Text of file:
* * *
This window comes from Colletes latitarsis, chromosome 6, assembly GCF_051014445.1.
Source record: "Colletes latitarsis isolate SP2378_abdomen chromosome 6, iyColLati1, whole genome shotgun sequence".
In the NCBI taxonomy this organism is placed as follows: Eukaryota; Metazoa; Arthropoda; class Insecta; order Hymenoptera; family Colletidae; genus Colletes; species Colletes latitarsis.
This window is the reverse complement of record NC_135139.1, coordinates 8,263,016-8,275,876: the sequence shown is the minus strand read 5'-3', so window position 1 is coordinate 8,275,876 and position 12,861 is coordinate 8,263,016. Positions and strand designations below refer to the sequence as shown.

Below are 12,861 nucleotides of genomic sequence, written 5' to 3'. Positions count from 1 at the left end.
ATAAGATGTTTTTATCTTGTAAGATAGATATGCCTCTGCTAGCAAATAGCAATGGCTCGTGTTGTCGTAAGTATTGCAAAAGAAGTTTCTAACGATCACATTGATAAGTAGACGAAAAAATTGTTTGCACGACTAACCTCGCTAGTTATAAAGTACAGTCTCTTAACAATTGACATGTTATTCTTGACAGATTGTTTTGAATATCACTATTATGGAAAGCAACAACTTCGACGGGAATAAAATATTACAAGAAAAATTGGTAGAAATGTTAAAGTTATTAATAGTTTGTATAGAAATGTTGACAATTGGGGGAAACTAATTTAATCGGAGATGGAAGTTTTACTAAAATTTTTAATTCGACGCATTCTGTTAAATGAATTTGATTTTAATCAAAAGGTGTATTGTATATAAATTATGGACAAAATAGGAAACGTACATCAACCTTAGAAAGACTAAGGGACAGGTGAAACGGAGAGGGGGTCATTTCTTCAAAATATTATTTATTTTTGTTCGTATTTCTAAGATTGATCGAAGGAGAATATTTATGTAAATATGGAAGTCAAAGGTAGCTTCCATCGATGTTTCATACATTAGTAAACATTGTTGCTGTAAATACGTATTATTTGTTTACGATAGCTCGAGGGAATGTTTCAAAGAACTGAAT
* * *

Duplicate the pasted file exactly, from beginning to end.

This window comes from Colletes latitarsis, chromosome 6, assembly GCF_051014445.1.
Source record: "Colletes latitarsis isolate SP2378_abdomen chromosome 6, iyColLati1, whole genome shotgun sequence".
In the NCBI taxonomy this organism is placed as follows: Eukaryota; Metazoa; Arthropoda; class Insecta; order Hymenoptera; family Colletidae; genus Colletes; species Colletes latitarsis.
This window is the reverse complement of record NC_135139.1, coordinates 8,263,016-8,275,876: the sequence shown is the minus strand read 5'-3', so window position 1 is coordinate 8,275,876 and position 12,861 is coordinate 8,263,016. Positions and strand designations below refer to the sequence as shown.

Below are 12,861 nucleotides of genomic sequence, written 5' to 3'. Positions count from 1 at the left end.
ATAAGATGTTTTTATCTTGTAAGATAGATATGCCTCTGCTAGCAAATAGCAATGGCTCGTGTTGTCGTAAGTATTGCAAAAGAAGTTTCTAACGATCACATTGATAAGTAGACGAAAAAATTGTTTGCACGACTAACCTCGCTAGTTATAAAGTACAGTCTCTTAACAATTGACATGTTATTCTTGACAGATTGTTTTGAATATCACTATTATGGAAAGCAACAACTTCGACGGGAATAAAATATTACAAGAAAAATTGGTAGAAATGTTAAAGTTATTAATAGTTTGTATAGAAATGTTGACAATTGGGGGAAACTAATTTAATCGGAGATGGAAGTTTTACTAAAATTTTTAATTCGACGCATTCTGTTAAATGAATTTGATTTTAATCAAAAGGTGTATTGTATATAAATTATGGACAAAATAGGAAACGTACATCAACCTTAGAAAGACTAAGGGACAGGTGAAACGGAGAGGGGGTCATTTCTTCAAAATATTATTTATTTTTGTTCGTATTTCTAAGATTGATCGAAGGAGAATATTTATGTAAATATGGAAGTCAAAGGTAGCTTCCATCGATGTTTCATACATTAGTAAACATTGTTGCTGTAAATACGTATTATTTGTTTACGATAGCTCGAGGGAATGTTTCAAAGAACTGAAT